Life of a Level Designer
level design fps unreal 3d udk scripting
It’s easy to imagine that making a level is a piece of cake. What’s difficult about putting in a few walls, placing some enemies, adding dialogues, cutscenes or an event like a dragon riding a sledge? A day’s work and tadam! I’m drinking beer, playing my super mega marvelous level, delighted how it came out, knowing players will be exited when they play it. Honestly, it’s a shame that this couldn’t be further from the truth…
Don’t get me wrong. I love my job and I don’t see myself anywhere else, but I assure you it’s no picnic and nothing like you imagine. You want to know why? Read on.
Only the very beginning of the process is how you might imagine it. It involves making a sketch of a level, basically planning all the cool events from start to finish. This is the nice part. It’s also the most important phase of level creation. But that’s not necessarily because you’re planning the chain of events. It’s because it’s the time when you have to think a few months up front and analyze gameplay problems, technicalities and memory issues – how this will affect that, is this doable, will this work just as you planned etc. All this is necessary if you want to avoid huge problems in the future and have a fun and well-done level.
You need to know everything. What is this room? How will this sequence look like? How many enemies do you plan to have here? Where are they going to walk out from? What will distinguish this fighting arena from the next 12 arenas? You have to be able to present it to others, show them a huge gray block moving and explain that you imagine this as a half-car half-monkey mutated alien baby…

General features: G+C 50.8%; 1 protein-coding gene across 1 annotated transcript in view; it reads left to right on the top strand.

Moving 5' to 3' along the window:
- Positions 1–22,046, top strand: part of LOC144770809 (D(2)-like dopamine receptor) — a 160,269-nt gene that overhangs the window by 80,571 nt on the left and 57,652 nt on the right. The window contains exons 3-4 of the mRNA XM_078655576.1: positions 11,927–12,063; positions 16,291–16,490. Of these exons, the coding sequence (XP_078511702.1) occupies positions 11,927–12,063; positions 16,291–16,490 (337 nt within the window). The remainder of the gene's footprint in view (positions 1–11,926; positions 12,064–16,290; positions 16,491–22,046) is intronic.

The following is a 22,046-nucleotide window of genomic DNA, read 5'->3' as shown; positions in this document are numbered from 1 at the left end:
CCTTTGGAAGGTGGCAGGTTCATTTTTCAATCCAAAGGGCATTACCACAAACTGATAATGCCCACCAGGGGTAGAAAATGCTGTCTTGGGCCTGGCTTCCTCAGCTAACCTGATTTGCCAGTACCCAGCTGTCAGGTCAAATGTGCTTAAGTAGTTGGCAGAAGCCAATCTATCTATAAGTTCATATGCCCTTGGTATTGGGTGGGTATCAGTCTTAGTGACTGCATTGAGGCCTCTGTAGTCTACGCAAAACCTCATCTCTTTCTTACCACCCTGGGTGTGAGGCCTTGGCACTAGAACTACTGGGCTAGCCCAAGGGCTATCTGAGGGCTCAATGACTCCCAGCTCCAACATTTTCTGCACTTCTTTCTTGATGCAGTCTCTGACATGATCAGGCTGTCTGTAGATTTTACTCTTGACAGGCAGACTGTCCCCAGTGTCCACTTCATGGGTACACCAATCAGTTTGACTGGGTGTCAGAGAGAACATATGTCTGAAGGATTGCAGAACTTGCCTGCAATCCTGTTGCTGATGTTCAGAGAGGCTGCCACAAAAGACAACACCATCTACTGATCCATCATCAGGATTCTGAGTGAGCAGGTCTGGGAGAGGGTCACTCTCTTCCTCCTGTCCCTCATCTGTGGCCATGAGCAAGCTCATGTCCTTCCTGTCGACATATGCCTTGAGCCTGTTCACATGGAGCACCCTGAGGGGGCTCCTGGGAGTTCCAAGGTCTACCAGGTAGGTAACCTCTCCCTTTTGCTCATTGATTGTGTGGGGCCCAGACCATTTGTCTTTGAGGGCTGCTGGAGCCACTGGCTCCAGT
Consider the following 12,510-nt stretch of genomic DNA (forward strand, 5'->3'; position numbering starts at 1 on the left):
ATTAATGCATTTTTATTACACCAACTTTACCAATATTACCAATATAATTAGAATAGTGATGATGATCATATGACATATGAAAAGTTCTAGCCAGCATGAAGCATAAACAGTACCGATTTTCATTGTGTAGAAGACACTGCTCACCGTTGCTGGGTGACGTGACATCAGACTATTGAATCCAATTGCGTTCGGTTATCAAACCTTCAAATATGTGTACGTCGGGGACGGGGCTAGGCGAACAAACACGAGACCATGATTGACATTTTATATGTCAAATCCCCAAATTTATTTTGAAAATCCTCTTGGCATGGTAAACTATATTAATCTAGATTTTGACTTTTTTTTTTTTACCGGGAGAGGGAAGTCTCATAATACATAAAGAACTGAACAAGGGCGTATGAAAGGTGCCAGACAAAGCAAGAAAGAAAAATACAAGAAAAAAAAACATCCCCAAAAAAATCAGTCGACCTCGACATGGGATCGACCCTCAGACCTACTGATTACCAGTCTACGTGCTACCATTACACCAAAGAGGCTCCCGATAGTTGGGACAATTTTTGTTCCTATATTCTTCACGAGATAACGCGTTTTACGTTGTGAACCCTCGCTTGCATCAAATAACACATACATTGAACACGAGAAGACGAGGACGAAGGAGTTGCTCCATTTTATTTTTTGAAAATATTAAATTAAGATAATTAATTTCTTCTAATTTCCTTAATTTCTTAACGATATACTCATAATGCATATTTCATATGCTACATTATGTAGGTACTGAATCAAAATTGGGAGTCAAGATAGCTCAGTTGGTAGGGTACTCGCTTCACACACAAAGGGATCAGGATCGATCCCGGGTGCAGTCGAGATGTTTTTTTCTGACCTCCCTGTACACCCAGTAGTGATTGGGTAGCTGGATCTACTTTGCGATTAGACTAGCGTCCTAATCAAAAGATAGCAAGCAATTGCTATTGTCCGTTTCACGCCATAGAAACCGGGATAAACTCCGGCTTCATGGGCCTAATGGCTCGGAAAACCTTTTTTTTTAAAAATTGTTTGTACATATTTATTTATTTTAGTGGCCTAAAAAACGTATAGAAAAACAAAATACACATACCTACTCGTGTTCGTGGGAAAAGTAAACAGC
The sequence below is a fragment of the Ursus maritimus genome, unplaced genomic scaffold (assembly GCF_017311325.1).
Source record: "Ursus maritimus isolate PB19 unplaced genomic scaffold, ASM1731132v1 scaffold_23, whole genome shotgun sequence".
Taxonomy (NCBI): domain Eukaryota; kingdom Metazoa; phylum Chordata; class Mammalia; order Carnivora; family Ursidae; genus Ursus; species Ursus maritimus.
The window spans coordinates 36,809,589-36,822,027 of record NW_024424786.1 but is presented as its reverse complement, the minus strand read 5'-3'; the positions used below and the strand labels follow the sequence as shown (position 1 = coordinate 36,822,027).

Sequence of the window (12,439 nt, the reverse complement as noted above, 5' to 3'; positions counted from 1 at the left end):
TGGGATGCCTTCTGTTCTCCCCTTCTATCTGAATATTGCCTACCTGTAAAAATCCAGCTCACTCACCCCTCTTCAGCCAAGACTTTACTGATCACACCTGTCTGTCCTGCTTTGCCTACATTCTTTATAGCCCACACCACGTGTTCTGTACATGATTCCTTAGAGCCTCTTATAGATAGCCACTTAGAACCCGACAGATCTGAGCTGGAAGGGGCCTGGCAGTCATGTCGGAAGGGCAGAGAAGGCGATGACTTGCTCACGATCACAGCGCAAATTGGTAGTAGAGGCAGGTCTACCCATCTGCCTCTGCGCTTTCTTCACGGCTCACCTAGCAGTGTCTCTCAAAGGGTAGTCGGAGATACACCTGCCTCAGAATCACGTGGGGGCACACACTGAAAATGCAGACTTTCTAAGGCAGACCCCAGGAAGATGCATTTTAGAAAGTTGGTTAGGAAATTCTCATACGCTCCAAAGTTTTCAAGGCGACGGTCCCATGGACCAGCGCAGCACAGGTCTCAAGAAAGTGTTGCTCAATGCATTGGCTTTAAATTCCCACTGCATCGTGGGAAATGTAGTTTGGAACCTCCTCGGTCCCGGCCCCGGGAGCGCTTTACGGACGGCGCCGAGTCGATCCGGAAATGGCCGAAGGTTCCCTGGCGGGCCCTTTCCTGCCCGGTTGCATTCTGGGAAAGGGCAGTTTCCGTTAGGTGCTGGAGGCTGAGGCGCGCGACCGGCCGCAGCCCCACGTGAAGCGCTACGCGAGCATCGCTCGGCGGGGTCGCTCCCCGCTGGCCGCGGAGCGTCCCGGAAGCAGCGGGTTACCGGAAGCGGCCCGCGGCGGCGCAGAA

But also this must be achievable for programmers, meshers and be certified by your lead, production and most important of all – the Creative Director. After couple of suggestions, a few changes, trying several different approaches, scenarios, correcting this, changing that, after another and another round of meetings, corrections etc you can finally finish your sketch… uff. You think: now for the easy part… You couldn’t be more wrong. You didn’t even start your work yet. You need to start making more complex geometry and script everything.
Let’s get to work. We have a simple situation to script: player’s character and his friend (sidekick) walks out on the street from a building, he says 3 sentences and after few steps forward they fight with Skull gang members. After that, around the corner they fight against Creeps. Sounds simple? Ok then let’s get to the scripting you have to do.
When the player enters the area you need to spawn four Skulls, hidden from the player's view and additional two when player kills any of the living ones. Scripting this is simple. Now you have to organize the arena, but placing four crates and marking cover places for the enemies isn’t good enough. It takes a lot of time, a lot of playthroughs, checking different enemy types, and various cover changes to make a single arena really interesting and fun.
Besides enemies, you also need to check if a player’s sidekick behaves properly and doesn’t disturb the player. Don’t forget he also needs places to take cover, other than the ones the player is using. If you want some piece of the cover to be destructible, you need to remember to script the enemies and sidekicks not to use that cover after it’s been destroyed. You want enemies to flank a player if he stays in one particular area for too long? You have to script it.
Nearly every little detail you want to be happening on your level, you have to script yourself. This is not as easy as giving enemies a “flanking” command and they know everything they need to do. You have to determine a path they will be moving on, you need to tell them where to take cover, where to stop and when to start shooting. What about a situation in which the player shoots them during the maneuver? What should they do? Shoot him back, take cover, ignore? If he leashes one of them should he get up and still run to the destination point? That wouldn’t make much sense, would it?